Prominent Indigenous voice campaigner and senior Australian of the Year, Professor Tom Calma, has lashed out at politicians for deliberately “peddling misinformation” about the referendum, saying they “should know better, if they’ve got a conscience” than to “mislead” voters.
Calma, a Kungarakan man from the Northern Territory, will address the issue of misinformation about the Indigenous voice to parliament in the annual Reconciliation lecture on Thursday evening in Canberra.
Calma told Guardian Australia he is disappointed at the “ridiculous” statements being made by politicians about the referendum and the voice.
“It’s very disappointing,” he said. “You scratch the surface and realise that what they’re saying, by and large, has no validity. It’s inaccurate, and it’s very sad that politicians should be peddling this rhetoric when they should know better.
“They should know that what they’re saying is not accurate. They should know that the level of detail that they’re calling for is not and should not be expected at this time of a referendum,” he said.
The bill to alter the constitution and enable the Indigenous voice passed federal parliament on Monday 52 votes to 19, confirming the wording of the constitutional change to be put to the Australian people.
The bill passed with the support of Labor, the Greens, some Liberals, David Pocock and the Jacqui Lambie Network. Other Liberals, the Nationals, Thorpe, One Nation and Ralph Babet voted no.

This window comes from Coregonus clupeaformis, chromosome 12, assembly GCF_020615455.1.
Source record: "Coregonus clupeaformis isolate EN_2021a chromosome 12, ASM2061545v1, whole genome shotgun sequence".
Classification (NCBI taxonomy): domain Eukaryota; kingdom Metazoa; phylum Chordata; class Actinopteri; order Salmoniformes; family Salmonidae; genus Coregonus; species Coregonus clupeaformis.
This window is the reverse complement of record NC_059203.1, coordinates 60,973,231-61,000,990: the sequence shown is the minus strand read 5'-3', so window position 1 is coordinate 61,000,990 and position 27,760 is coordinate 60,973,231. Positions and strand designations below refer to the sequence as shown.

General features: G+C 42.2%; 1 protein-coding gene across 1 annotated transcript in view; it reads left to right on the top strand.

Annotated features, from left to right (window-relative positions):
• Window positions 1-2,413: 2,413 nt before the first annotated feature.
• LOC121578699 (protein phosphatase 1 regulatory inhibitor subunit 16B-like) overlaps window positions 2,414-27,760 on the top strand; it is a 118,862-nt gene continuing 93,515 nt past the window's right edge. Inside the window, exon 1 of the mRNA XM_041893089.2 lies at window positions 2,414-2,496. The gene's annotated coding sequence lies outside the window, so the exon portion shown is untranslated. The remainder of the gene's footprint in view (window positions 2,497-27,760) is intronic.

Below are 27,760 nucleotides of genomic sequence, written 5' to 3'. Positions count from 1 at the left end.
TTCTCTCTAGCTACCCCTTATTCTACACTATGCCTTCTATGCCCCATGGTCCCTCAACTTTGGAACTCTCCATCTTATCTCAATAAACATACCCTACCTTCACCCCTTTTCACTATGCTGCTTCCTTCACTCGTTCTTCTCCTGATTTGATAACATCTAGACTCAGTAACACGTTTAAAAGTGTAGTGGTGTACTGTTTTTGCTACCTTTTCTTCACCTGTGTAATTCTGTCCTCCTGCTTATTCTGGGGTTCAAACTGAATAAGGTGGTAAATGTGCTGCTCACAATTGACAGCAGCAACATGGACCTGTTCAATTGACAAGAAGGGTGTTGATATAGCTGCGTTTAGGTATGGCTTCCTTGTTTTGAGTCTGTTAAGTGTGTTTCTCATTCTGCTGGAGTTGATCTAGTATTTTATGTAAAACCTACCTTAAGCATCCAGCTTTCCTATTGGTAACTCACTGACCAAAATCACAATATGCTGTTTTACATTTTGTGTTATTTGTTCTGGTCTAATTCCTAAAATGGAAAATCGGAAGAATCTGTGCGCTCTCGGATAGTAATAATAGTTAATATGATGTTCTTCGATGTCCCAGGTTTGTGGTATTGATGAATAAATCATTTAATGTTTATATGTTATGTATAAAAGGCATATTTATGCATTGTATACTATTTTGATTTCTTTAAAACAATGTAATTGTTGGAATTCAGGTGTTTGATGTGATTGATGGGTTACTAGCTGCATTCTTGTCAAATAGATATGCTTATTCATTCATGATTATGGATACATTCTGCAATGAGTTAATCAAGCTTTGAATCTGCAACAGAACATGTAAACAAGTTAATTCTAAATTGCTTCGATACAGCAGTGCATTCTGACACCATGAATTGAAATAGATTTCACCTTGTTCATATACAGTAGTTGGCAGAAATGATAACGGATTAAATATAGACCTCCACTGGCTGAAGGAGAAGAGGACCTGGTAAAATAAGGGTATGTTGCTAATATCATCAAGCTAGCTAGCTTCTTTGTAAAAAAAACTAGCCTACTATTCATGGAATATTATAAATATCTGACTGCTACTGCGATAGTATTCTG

Calma, co-author of a major codesign report for the previous Coalition government on how a voice might operate, said some MPs were deliberately misleading the public.
“It is ultra, ultra frustrating when the politicians make statements like, ‘It could be one person appointed to this to this body’ and ‘It’s an elite Canberra-based body’, when they know very well it’s not, because we’ve briefed them,” he said.
“We briefed the the opposition leader and members of parliament, we’ve talked and talked to them about the report, Professor Langton and I, under the previous government, about how it’s going to be structured, and yet they still mislead the population.
“I think it’s very deliberate,” he said.
The Calma-Langton report recommended the national voice have 24 members, with two from each state, the Northern Territory, ACT and Torres Strait. A further five members would represent remote areas and an additional member would represent Torres Strait Islanders living on the mainland.
Members would serve four-year terms, with half the membership determined every two years.
“It’s ridiculous, to make the sort of statements they make. Totally, totally misleading and very frustrating. And they should know better if they’ve got a conscience,” he said.
The report was the result of 18 months of consultation with 9,478 people and organisations, including 115 community consultations in 67 locations, 2,978 submissions, 1,127 surveys, 124 stakeholder meetings and 13 webinars.
Calma said his Reconciliation Lecture 2023 will discuss the history of Aboriginal and Torres Strait Islander bodies over the last 50 years and the challenges they’ve faced in trying to get an audience and a meaningful engagement with government and the parliament.